A Victory for the Right-to-Know
June 6, 2006
Filed under Open Government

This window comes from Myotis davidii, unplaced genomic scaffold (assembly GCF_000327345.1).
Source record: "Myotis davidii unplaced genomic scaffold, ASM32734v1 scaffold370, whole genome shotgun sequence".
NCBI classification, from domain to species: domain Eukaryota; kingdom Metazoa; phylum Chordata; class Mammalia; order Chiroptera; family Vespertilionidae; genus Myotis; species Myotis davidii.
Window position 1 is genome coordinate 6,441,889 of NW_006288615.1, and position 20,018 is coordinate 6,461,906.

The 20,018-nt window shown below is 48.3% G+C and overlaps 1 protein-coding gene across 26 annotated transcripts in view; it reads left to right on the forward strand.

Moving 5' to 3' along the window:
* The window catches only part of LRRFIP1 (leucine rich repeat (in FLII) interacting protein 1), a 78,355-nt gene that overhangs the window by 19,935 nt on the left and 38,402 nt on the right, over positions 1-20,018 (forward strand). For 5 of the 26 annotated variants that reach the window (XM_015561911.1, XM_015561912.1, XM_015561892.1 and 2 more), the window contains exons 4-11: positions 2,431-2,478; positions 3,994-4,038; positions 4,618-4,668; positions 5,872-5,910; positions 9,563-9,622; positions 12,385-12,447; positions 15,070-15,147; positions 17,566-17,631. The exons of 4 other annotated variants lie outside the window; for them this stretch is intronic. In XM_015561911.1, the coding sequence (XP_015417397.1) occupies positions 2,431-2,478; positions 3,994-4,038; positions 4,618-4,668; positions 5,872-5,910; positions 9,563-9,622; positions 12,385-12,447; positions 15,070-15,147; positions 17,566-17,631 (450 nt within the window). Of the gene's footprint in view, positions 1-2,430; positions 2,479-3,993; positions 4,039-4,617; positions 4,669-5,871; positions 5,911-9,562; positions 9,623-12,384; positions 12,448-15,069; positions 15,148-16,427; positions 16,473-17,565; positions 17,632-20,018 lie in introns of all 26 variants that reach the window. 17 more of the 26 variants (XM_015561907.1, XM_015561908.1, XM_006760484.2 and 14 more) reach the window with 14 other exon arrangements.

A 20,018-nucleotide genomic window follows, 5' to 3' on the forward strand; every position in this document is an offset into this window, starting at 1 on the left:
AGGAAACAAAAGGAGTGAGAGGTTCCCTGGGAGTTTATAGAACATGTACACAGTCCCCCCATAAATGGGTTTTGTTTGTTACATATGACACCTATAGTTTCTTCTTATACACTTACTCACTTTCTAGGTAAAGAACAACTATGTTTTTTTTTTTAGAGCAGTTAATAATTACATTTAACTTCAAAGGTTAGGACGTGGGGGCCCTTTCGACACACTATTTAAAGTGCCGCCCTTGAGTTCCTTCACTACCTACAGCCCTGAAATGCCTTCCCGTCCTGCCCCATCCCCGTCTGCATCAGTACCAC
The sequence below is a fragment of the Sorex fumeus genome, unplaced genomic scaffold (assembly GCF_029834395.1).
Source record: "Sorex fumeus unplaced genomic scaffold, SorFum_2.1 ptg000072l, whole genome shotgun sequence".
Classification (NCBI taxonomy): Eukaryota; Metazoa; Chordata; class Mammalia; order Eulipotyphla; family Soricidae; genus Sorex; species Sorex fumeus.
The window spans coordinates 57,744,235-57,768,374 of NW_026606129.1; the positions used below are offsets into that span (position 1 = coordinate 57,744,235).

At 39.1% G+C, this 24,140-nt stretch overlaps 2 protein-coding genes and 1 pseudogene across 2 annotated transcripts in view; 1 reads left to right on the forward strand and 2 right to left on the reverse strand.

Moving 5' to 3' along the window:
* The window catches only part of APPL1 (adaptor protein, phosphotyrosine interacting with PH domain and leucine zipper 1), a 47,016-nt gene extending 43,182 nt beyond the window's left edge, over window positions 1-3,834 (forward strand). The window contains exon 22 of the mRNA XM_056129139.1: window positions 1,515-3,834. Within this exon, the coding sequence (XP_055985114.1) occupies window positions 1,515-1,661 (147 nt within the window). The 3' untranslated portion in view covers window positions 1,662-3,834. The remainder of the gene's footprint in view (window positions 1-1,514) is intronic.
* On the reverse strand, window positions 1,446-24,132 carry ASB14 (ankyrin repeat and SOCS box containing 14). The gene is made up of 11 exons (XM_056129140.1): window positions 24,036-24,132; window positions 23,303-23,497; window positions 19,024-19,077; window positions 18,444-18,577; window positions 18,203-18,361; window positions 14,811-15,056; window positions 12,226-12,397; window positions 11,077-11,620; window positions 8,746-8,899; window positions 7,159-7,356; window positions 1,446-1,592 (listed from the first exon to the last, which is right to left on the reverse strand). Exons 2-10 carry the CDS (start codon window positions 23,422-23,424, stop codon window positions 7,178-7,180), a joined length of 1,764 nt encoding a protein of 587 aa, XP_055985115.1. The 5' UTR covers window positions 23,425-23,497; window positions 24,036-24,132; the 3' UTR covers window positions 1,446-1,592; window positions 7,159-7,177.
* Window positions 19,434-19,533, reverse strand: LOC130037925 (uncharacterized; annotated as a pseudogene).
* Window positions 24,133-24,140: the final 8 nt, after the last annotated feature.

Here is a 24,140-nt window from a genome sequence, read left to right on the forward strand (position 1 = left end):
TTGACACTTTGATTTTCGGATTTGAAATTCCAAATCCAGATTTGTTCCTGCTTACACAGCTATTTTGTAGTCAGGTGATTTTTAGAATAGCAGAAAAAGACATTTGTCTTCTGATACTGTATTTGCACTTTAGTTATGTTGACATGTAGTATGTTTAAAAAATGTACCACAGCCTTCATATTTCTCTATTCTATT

In the 17 years since the Toxic Release Inventory (TRI) first went online, it has been widely regarded as a successful program. It has been a model of how transparency alone can bring about positive changes in regulatory policy. The model is simple: Companies that release a certain amount of toxins into the environment must report this information to the US Environmental Protection Agency (EPA). The EPA makes this information public. Individuals can decide whether or not to live in an area based on the information. Communities can plan using the information and can pressure companies with particularly high levels, or that do not improve their releases, or that are not using new alternatives that are less harmful, etc. Companies produce less toxins because of the pressure that they feel from individuals and the community. TRI would be a successful program even if the information were only available in reading rooms, however, the Internet has made it so that really anyone can get direct access to this important data themselves, rather than through filters. (I'm giving a lot of credit to the Internet here, but there is always a face behind the technology. Without the hard work of OMB Watch to get this information online through its RTKnet; to pressure the EPA to make it broadly available on official sites; and to keep it there, this information would very likely not be available on the Internet at all). So, if it is such a success, why has the EPA been moving to weaken the reporting requirements by: 1. Switching from annual to biennial reporting, leaving a gap every other year during which companies could pollute as much as they want without reporting. 2. Allowing companies to release ten times the amount of toxics before detailed reporting would be required. 3. Creating a first-ever exemption on reporting the most dangerous class of chemicals-Persistent Bioaccumulative Toxins (PBTs), like lead and mercury? Good question... and one that 198 organizations led by OMB Watch (and including CDT) have been asking too! Fortunately, Congress seems to be united against these changes. In a little reported, but important, victory for maintaining TRI, an amendment to the Interior Appropriations Bill overwhelmingly passed the House just before the Memorial Day recess. This amendment was introduced by Reps. Frank Pallone (D-NJ) and Hilda Solis (D-CA) who deserve praise for their leadership in protecting our right-to-know.